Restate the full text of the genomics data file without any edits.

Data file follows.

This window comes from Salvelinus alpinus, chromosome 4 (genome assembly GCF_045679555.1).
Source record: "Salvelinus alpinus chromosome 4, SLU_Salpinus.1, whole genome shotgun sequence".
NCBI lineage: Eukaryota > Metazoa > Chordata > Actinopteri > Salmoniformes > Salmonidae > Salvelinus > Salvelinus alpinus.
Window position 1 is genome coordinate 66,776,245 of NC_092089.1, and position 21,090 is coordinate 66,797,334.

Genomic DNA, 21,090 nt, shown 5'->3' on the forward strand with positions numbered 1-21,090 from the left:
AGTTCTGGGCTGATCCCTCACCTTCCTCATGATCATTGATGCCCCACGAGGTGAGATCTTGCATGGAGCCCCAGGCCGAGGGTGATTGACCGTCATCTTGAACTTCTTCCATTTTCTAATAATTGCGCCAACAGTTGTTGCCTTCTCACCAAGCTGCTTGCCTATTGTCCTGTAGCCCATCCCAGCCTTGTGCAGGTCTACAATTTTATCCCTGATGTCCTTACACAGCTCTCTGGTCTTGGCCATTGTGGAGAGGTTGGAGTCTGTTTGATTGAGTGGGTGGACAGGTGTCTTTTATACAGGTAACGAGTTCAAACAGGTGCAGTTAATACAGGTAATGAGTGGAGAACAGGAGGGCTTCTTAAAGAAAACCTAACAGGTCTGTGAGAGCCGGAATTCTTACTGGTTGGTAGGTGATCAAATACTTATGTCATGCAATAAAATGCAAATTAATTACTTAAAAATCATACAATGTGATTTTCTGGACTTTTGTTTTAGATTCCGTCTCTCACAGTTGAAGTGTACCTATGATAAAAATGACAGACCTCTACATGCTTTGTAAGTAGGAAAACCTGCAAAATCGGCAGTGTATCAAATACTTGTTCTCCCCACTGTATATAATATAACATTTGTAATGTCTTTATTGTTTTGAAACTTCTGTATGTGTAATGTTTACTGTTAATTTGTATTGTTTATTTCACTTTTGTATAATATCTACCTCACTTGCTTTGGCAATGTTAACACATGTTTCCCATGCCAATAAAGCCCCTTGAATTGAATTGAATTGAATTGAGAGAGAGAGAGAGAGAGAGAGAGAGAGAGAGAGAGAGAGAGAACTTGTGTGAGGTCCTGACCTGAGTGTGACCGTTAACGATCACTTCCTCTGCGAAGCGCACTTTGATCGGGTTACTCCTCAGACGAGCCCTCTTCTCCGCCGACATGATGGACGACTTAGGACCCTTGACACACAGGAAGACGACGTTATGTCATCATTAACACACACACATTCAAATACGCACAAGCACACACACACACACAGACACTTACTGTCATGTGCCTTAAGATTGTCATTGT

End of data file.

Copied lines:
This window comes from Salvelinus alpinus, chromosome 4 (genome assembly GCF_045679555.1).
Source record: "Salvelinus alpinus chromosome 4, SLU_Salpinus.1, whole genome shotgun sequence".
NCBI lineage: Eukaryota > Metazoa > Chordata > Actinopteri > Salmoniformes > Salmonidae > Salvelinus > Salvelinus alpinus.
Window position 1 is genome coordinate 66,776,245 of NC_092089.1, and position 21,090 is coordinate 66,797,334.

Genomic DNA, 21,090 nt, shown 5'->3' on the forward strand with positions numbered 1-21,090 from the left:
AGTTCTGGGCTGATCCCTCACCTTCCTCATGATCATTGATGCCCCACGAGGTGAGATCTTGCATGGAGCCCCAGGCCGAGGGTGATTGACCGTCATCTTGAACTTCTTCCATTTTCTAATAATTGCGCCAACAGTTGTTGCCTTCTCACCAAGCTGCTTGCCTATTGTCCTGTAGCCCATCCCAGCCTTGTGCAGGTCTACAATTTTATCCCTGATGTCCTTACACAGCTCTCTGGTCTTGGCCATTGTGGAGAGGTTGGAGTCTGTTTGATTGAGTGGGTGGACAGGTGTCTTTTATACAGGTAACGAGTTCAAACAGGTGCAGTTAATACAGGTAATGAGTGGAGAACAGGAGGGCTTCTTAAAGAAAACCTAACAGGTCTGTGAGAGCCGGAATTCTTACTGGTTGGTAGGTGATCAAATACTTATGTCATGCAATAAAATGCAAATTAATTACTTAAAAATCATACAATGTGATTTTCTGGACTTTTGTTTTAGATTCCGTCTCTCACAGTTGAAGTGTACCTATGATAAAAATGACAGACCTCTACATGCTTTGTAAGTAGGAAAACCTGCAAAATCGGCAGTGTATCAAATACTTGTTCTCCCCACTGTATATAATATAACATTTGTAATGTCTTTATTGTTTTGAAACTTCTGTATGTGTAATGTTTACTGTTAATTTGTATTGTTTATTTCACTTTTGTATAATATCTACCTCACTTGCTTTGGCAATGTTAACACATGTTTCCCATGCCAATAAAGCCCCTTGAATTGAATTGAATTGAATTGAGAGAGAGAGAGAGAGAGAGAGAGAGAGAGAGAGAGAGAGAGAACTTGTGTGAGGTCCTGACCTGAGTGTGACCGTTAACGATCACTTCCTCTGCGAAGCGCACTTTGATCGGGTTACTCCTCAGACGAGCCCTCTTCTCCGCCGACATGATGGACGACTTAGGACCCTTGACACACAGGAAGACGACGTTATGTCATCATTAACACACACACATTCAAATACGCACAAGCACACACACACACACAGACACTTACTGTCATGTGCCTTAAGATTGTCATTGT